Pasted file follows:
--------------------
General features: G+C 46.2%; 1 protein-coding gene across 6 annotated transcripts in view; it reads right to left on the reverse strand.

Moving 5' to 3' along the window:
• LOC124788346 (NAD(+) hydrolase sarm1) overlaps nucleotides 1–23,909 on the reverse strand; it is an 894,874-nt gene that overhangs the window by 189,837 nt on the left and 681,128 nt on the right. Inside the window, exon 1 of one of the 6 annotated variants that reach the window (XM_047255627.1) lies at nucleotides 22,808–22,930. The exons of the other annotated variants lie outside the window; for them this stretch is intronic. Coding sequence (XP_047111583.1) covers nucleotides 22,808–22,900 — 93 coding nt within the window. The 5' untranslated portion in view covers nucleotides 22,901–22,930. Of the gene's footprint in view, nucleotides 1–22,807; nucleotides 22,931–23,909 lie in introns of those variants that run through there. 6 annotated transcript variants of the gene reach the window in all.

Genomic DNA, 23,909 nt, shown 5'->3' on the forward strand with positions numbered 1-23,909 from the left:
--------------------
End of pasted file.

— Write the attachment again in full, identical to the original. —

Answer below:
General features: G+C 46.2%; 1 protein-coding gene across 6 annotated transcripts in view; it reads right to left on the reverse strand.

Moving 5' to 3' along the window:
• LOC124788346 (NAD(+) hydrolase sarm1) overlaps nucleotides 1–23,909 on the reverse strand; it is an 894,874-nt gene that overhangs the window by 189,837 nt on the left and 681,128 nt on the right. Inside the window, exon 1 of one of the 6 annotated variants that reach the window (XM_047255627.1) lies at nucleotides 22,808–22,930. The exons of the other annotated variants lie outside the window; for them this stretch is intronic. Coding sequence (XP_047111583.1) covers nucleotides 22,808–22,900 — 93 coding nt within the window. The 5' untranslated portion in view covers nucleotides 22,901–22,930. Of the gene's footprint in view, nucleotides 1–22,807; nucleotides 22,931–23,909 lie in introns of those variants that run through there. 6 annotated transcript variants of the gene reach the window in all.

Genomic DNA, 23,909 nt, shown 5'->3' on the forward strand with positions numbered 1-23,909 from the left: